Tag Archives: flowers

Photographer’s Choice – Judi Brown

Good Composition, Excellent Focus and Lovely “Bokeh”

Judi Brown - Yellow Goat's Beard

Judi Brown – Yellow Goat’s Beard

Judi is not only one of the newer members of the ACC but a recent transplant to Ashe County. Judging by the quality of this image, she brings a great deal of photographic talent to both the Club and the County. It’s somewhat amazing how this rural, somewhat remote area manages to continue to attract so many talented newcomers. This photograph was taken at Daniel Boone Native Gardens in Boone during a recent Flower Photo Stroll led by member Bill Barbour. The yellow goat’s beard is sharply focused and the bright yellow truly stands out against the dark green, softly diffused background. There are no elements included that detract from the main focal point. Shifting the image off center to the right is simply the best approach.
Congratulations to Judi for having the courage as a new member to step forward and share her work with everyone.
Canon EOS 5d
Lens: Tamron AF 18-270mm f/3.5-6.3 Di II VC PZD
Focal Length: 119mm
Exposure: 1/800 sec at f/6.3
ISO: 100

Photographer’s Choice – Phyllis Baynes

What Makes This Image Special?

Phyllis Baynes - Mammoth Rose Peony

Phyllis Baynes – Mammoth Rose Peony

A flower garden in full bloom is an irresistible target for most photographers with the vibrant colors and easy access usually only a few steps away from the front door. The challenge is to capture something that makes your photo unique and stand out from the other millions taken every year. Not an easy feat to accomplish.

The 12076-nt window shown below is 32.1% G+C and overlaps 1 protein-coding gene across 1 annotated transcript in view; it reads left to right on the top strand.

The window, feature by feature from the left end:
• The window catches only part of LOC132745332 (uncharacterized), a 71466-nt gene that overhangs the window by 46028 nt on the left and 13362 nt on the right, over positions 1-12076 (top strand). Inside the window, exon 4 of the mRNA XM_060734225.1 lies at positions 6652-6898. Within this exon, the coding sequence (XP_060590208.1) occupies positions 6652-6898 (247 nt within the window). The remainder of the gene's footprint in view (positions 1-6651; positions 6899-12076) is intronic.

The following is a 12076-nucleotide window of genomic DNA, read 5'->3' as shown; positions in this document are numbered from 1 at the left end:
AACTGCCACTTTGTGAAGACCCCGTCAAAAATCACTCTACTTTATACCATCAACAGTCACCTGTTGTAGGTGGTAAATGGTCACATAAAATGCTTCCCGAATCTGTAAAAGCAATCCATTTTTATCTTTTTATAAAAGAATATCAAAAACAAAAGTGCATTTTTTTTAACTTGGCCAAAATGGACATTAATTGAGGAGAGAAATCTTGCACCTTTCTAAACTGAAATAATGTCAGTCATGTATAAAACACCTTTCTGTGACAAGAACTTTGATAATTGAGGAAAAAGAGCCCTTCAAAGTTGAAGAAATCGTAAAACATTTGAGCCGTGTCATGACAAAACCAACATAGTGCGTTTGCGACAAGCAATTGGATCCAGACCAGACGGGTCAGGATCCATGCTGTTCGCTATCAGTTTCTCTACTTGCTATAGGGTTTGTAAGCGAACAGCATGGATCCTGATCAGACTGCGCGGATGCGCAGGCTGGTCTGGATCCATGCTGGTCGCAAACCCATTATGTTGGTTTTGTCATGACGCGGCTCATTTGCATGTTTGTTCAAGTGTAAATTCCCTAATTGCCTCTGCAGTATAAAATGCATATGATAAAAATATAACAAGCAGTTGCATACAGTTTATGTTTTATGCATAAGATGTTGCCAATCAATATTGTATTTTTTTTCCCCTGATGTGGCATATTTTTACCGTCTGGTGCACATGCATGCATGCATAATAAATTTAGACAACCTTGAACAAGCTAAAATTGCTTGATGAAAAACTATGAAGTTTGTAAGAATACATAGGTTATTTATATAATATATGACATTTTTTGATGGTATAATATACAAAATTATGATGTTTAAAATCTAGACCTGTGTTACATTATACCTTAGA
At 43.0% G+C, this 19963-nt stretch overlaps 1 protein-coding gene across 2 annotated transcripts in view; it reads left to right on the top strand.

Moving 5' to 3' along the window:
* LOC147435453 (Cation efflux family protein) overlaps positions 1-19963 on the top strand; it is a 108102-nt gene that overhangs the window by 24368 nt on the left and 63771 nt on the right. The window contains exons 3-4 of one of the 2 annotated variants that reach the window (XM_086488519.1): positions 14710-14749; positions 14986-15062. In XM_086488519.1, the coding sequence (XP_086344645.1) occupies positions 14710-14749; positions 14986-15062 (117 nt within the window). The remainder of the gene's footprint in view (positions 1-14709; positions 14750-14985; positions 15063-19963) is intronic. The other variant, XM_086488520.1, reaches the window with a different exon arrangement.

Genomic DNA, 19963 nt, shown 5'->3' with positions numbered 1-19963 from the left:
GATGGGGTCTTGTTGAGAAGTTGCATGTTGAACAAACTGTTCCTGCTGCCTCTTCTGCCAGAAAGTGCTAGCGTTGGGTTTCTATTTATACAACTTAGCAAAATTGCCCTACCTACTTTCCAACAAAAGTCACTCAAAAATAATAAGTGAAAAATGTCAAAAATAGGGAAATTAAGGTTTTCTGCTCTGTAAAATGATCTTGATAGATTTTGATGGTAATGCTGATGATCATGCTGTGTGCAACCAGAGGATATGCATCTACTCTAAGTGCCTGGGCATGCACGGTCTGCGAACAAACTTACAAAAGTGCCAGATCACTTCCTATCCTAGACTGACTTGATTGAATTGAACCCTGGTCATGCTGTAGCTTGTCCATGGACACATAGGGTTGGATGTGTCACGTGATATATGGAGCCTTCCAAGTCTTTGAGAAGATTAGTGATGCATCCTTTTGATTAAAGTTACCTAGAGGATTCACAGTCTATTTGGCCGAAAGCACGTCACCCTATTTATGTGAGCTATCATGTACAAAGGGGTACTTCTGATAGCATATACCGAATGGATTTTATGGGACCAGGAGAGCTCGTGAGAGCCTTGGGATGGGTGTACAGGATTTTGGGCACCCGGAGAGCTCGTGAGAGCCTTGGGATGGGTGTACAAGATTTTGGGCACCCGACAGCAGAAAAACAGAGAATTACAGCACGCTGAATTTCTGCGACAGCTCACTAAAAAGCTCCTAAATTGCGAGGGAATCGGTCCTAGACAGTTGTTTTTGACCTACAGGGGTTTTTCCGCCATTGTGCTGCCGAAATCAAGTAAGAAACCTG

Phyllis had just purchased a new Pentax K-5 16.3 megapixel camera and was anxious to put it through its paces. Her mother’s garden in Warrensville provided that opportunity. The above is the result. Does it pass the test of being “outstanding” compared to the usual? If so, what are the elements that make it so? The light is soft, with no harsh shadows or bright, washed out highlights. The saturation of the color is vibrant but natural without passing into that area where it looks forced. The use of an aperture of f/2.8 in combination with a focal length of 135mm provided a narrow depth of field for a soft transition from the sharp focus area to the background. And yes, the background, or “bokeh”, is perfect-dark and soft with nothing to detract from the main subject and yet it complements the vivid color of the peony. The hint of pink in the upper left corner and the soft green foliage appear natural and pleasing to the eye. As usual when all things come together like this, perhaps a little luck comes into play as the horizontal light green foliage provides a base to support the blossom. At least to this viewer’s eye, this image passes the test of being “outstanding”.